For my master’s project, I am working on the ecological, economic, and socio-cultural impacts of razor clams for Oregon coastal communities. I am excited to partner with Oregon Sea Grant to continue my project into its final year. Though I will say, time is flying.
It’s hard to believe that I’m over half finished with my master’s project. Last summer, I interviewed razor clam harvesters, business owners, and communities leaders in Northern Oregon for part of my project. I am excited to add their thoughts and knowledge to my research! I believe that knowledge gained through science and experience are both valid, and there are many benefits to having both in the conversation. The importance of the razor clam fishery in Oregon hasn’t ever been studied, which is one of the reasons why I am so interested in this project. I get to add both scientific and ecological knowledge to help fill this gap in our understanding of the impacts of a healthy fishery.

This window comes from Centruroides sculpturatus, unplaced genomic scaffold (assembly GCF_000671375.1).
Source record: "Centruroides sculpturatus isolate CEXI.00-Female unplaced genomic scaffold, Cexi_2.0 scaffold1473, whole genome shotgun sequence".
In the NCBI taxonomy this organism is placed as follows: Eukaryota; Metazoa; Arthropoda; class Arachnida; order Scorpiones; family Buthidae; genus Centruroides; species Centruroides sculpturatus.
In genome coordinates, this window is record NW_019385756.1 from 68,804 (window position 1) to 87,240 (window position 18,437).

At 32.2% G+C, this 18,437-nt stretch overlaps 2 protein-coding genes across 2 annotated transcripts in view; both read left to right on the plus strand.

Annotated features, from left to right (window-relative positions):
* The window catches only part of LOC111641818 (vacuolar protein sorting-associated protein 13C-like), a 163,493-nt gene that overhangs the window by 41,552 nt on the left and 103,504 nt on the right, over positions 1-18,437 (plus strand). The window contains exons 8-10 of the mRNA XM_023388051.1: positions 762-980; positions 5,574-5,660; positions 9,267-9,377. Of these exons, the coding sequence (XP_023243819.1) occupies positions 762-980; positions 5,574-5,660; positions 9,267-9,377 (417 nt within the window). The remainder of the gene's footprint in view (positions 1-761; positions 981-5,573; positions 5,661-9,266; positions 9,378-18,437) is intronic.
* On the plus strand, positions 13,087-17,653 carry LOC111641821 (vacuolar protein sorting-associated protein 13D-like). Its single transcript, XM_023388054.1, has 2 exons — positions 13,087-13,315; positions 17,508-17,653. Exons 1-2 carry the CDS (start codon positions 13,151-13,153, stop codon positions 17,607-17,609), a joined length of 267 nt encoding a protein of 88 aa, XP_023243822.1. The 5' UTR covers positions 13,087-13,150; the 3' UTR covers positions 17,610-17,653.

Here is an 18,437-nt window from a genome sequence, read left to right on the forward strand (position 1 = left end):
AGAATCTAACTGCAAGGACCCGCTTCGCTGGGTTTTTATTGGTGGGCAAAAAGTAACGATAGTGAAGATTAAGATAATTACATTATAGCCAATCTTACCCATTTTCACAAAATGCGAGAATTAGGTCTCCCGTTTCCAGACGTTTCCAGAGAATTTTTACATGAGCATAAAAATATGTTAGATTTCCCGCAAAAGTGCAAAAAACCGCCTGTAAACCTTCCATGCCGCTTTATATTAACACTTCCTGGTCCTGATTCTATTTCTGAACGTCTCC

That also means that I get to take trips up to Seaside and Astoria every now and again. For example, this past summer, I got to see the Peter Iredale shipwreck for the first time and go to the Astoria Column.
The months ahead will be filled with final data analysis and the preparation to defend next summer. I will also be preparing materials for ODFW to use for outreach to better connect with the razor clam harvesting community as part of my public outreach. Busy days are ahead, but I look forward to working with OSG and other OSG scholars in the coming months.